4.5 star rating

Wacom Intuos3 Review

Pros: Smooth interface; Excellent handwriting recognition; Programmable tablet buttons; Wireless mouse
Cons: User-defined pop-up menu could use better layout
The Verdict: Smooth performance, excellent controls, and a natural feel make the Wacom Intuos3 a must-have accessory for editing photos and other graphics work.



With its robust functionality and intuitive interface, the Intuos3 is an expensive tool but also an indispensable one. The 4 x 6-inch Intuos3 pen tablet is designed for the serious photographer, designer, or graphic artist to edit photos and create digital artwork in Adobe Photoshop, Corel Painter, and other programs through the use of a digital pen and mouse. It also promises to work with Vista's pen-specific features, such as pen-flick navigation, e-mail signing, and handwriting recognition.
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Wacom's Penabled technology lets you use the digital pen and tablet as you would use paper and a traditional ink pen. The tablet has several buttons built into it that can be programmed to act as mouse buttons or behave as hot keys to launch programs. Although the default writing area is a bit on the small side, we liked the ability to expand the space by dragging one of its edges, thereby giving us greater corresponding real estate to work with on the tablet.
The Intuos3 has excellent handwriting recognition, enabling it to recognize both our print and cursive writing (which, after years of keyboard typing, isn't the best). Fortunately, it's a cinch to dispose of typos; you can circle words to delete them or flip the digital pen upside down and use the tip as an eraser. The pen also comes with three different nibs, which, combined with the 1,024 levels of sensitivity, help users achieve the perfect feel.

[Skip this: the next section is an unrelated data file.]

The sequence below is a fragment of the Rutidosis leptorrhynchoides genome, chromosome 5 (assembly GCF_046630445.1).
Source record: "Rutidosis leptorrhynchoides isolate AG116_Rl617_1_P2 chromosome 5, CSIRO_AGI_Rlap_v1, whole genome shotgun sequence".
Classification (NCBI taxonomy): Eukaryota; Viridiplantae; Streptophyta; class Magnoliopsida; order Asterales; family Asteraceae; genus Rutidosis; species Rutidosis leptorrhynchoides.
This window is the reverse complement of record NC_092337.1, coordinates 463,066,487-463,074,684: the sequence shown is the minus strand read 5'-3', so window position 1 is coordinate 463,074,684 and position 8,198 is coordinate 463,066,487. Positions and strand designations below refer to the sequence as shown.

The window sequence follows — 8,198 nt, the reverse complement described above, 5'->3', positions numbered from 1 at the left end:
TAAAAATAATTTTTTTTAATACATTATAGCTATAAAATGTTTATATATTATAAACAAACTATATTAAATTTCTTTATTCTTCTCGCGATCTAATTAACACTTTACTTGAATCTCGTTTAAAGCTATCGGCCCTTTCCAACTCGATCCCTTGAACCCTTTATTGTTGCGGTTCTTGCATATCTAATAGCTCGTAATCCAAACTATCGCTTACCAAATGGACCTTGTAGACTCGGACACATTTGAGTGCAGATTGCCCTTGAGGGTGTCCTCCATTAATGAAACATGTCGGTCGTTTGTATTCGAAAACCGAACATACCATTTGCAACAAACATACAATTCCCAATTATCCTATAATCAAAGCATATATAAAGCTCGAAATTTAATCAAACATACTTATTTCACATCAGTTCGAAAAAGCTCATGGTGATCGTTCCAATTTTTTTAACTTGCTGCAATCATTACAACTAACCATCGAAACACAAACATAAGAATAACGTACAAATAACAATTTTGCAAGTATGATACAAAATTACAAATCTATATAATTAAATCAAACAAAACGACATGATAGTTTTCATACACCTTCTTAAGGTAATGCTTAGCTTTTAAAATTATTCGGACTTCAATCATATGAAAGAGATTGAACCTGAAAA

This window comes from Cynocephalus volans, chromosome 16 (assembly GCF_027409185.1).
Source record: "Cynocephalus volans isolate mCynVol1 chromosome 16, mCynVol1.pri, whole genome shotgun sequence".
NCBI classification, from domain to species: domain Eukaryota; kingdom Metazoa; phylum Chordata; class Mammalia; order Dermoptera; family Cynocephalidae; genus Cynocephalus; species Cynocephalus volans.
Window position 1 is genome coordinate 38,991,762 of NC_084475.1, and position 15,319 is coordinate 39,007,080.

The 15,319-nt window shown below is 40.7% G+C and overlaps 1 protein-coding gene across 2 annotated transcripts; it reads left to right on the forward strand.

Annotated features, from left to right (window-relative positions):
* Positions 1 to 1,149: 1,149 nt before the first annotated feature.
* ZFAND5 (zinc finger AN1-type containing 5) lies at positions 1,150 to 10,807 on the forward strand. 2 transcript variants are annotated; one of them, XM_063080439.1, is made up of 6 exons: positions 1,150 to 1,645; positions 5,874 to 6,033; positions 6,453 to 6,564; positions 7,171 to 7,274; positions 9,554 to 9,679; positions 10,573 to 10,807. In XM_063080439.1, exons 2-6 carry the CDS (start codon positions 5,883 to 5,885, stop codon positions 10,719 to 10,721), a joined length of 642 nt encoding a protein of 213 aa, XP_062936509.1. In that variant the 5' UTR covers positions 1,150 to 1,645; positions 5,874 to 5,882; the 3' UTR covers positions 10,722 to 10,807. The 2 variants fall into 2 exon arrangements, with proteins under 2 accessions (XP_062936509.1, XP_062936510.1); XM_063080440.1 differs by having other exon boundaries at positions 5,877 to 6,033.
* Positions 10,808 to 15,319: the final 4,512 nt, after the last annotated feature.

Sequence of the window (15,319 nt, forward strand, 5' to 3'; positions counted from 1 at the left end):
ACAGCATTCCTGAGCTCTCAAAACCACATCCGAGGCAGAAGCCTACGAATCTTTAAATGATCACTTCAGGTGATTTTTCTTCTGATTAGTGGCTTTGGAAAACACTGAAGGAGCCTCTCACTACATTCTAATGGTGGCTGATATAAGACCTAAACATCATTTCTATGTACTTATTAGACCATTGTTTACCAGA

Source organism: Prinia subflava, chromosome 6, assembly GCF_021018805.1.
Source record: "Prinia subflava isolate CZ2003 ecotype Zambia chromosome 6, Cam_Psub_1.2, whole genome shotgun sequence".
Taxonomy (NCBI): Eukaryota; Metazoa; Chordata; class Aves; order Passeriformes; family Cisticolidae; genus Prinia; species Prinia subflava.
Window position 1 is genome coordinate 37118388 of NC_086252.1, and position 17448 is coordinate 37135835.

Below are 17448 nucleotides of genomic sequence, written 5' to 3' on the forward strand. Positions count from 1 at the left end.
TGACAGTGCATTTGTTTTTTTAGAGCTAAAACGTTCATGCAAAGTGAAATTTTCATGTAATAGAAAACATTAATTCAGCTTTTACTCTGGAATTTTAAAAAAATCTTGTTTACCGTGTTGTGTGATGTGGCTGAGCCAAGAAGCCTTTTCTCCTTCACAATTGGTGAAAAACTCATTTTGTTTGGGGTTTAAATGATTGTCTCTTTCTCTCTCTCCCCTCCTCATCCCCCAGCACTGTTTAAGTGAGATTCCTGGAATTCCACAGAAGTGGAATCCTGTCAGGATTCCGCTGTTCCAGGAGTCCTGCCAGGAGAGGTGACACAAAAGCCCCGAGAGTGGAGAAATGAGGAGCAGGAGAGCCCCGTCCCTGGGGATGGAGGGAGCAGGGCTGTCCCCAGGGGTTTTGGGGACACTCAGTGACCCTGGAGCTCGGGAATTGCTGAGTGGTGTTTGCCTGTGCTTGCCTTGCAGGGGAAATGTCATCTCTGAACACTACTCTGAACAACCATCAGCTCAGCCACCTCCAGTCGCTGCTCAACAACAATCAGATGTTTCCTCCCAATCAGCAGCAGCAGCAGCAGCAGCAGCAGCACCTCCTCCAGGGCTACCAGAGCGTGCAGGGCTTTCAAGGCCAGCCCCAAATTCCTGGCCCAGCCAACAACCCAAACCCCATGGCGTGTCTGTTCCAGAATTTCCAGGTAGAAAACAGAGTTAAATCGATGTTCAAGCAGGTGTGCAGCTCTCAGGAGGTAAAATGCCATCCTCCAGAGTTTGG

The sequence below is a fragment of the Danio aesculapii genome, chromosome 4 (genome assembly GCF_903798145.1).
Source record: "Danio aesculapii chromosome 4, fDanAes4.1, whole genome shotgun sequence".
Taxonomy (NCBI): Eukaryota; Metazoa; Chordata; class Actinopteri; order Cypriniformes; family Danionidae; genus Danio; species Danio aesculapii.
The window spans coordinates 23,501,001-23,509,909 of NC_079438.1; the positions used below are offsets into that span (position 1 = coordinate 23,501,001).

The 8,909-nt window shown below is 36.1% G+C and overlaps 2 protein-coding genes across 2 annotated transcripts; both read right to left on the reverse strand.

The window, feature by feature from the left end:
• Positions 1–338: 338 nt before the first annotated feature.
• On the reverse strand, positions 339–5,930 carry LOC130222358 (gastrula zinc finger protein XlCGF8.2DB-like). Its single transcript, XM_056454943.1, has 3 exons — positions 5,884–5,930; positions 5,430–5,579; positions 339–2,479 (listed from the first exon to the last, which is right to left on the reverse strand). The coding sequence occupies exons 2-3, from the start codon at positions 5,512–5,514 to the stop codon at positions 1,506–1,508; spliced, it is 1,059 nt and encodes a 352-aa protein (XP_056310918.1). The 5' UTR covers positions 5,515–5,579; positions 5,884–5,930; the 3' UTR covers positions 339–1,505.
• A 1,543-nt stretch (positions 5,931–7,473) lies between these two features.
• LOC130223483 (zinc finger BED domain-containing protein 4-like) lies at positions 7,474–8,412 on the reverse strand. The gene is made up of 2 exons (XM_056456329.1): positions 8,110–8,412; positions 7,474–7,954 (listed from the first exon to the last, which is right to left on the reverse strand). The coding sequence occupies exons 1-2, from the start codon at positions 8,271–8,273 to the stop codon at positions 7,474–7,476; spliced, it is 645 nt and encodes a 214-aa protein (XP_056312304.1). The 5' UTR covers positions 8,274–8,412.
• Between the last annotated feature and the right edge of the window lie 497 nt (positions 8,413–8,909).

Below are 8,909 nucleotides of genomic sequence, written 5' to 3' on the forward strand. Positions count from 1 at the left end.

Windows Vista users will experience advanced functionality beyond the smooth handwriting recognition; you can use the pen to make sketches or take quick notes in Microsoft Journal, and best of all, it recognizes gestures. If you want to delete text, for example, simply execute a scratching motion. We found that the Intuos3 occasionally didn't recognize a gesture, but for the most part, the function aided in re-creating the paper-and-pen experience. Users can even add their John Hancocks to e-mails or other documents for a personal touch.
We found that navigating Web pages, along with opening and closing documents and windows, was completely natural. MacBook users take note: The Intuos3's mouse even allows you to right-click. If the pop-up menu that appears when you push a button had a better layout (it's limited to a single column of commands), it would eliminate the need for a keyboard.  
In addition to basic mouse functions, the Intuos3 pen tablet offers added functionality when editing pictures. For instance, Adobe Photoshop can recognize how much pressure you're applying to both the pen and the eraser. It can also tell if you're tilting the pen for a wider stroke and can adjust the results accordingly. In Photoshop, you can use the stylus to airbrush and even set hot keys for specific tools.
Different programs offer varying degrees of stylus flexibility, but almost all are pressure-sensitive, with the major exceptions being Acrobat Professional, Internet Explorer, and Windows Explorer. And most programs let you use the stylus as an eraser. To test out all of these features, we handed the Intuos3 to our art department. They loved the pressure sensitivity when airbrushing, as well as the customizable hot keys.
Creative types looking for a silky-smooth way to manipulate photos or create new works of art will find a lot to like in the Intuos3. It has enough functionality to please both the professional and the amateur, without overwhelming one or underperforming for the other. 
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Wacom Intuos3

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